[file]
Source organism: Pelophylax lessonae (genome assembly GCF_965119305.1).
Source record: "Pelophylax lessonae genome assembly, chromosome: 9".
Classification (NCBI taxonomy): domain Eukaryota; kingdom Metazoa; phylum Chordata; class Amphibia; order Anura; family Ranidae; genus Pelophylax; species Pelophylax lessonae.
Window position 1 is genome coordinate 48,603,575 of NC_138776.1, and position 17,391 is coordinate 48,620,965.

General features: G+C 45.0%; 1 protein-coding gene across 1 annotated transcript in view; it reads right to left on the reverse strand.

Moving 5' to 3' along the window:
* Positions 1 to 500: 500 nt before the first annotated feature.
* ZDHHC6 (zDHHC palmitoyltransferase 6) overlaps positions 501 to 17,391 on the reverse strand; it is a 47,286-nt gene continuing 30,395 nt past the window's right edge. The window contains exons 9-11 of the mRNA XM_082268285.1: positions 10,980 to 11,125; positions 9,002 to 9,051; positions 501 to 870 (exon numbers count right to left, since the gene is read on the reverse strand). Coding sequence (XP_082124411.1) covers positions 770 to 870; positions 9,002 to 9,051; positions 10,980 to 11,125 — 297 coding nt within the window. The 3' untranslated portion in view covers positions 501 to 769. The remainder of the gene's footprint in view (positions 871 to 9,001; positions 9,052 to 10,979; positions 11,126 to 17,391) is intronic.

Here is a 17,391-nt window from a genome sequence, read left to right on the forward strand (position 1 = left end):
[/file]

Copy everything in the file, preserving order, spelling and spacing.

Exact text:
Source organism: Pelophylax lessonae (genome assembly GCF_965119305.1).
Source record: "Pelophylax lessonae genome assembly, chromosome: 9".
Classification (NCBI taxonomy): domain Eukaryota; kingdom Metazoa; phylum Chordata; class Amphibia; order Anura; family Ranidae; genus Pelophylax; species Pelophylax lessonae.
Window position 1 is genome coordinate 48,603,575 of NC_138776.1, and position 17,391 is coordinate 48,620,965.

General features: G+C 45.0%; 1 protein-coding gene across 1 annotated transcript in view; it reads right to left on the reverse strand.

Moving 5' to 3' along the window:
* Positions 1 to 500: 500 nt before the first annotated feature.
* ZDHHC6 (zDHHC palmitoyltransferase 6) overlaps positions 501 to 17,391 on the reverse strand; it is a 47,286-nt gene continuing 30,395 nt past the window's right edge. The window contains exons 9-11 of the mRNA XM_082268285.1: positions 10,980 to 11,125; positions 9,002 to 9,051; positions 501 to 870 (exon numbers count right to left, since the gene is read on the reverse strand). Coding sequence (XP_082124411.1) covers positions 770 to 870; positions 9,002 to 9,051; positions 10,980 to 11,125 — 297 coding nt within the window. The 3' untranslated portion in view covers positions 501 to 769. The remainder of the gene's footprint in view (positions 871 to 9,001; positions 9,052 to 10,979; positions 11,126 to 17,391) is intronic.

Here is a 17,391-nt window from a genome sequence, read left to right on the forward strand (position 1 = left end):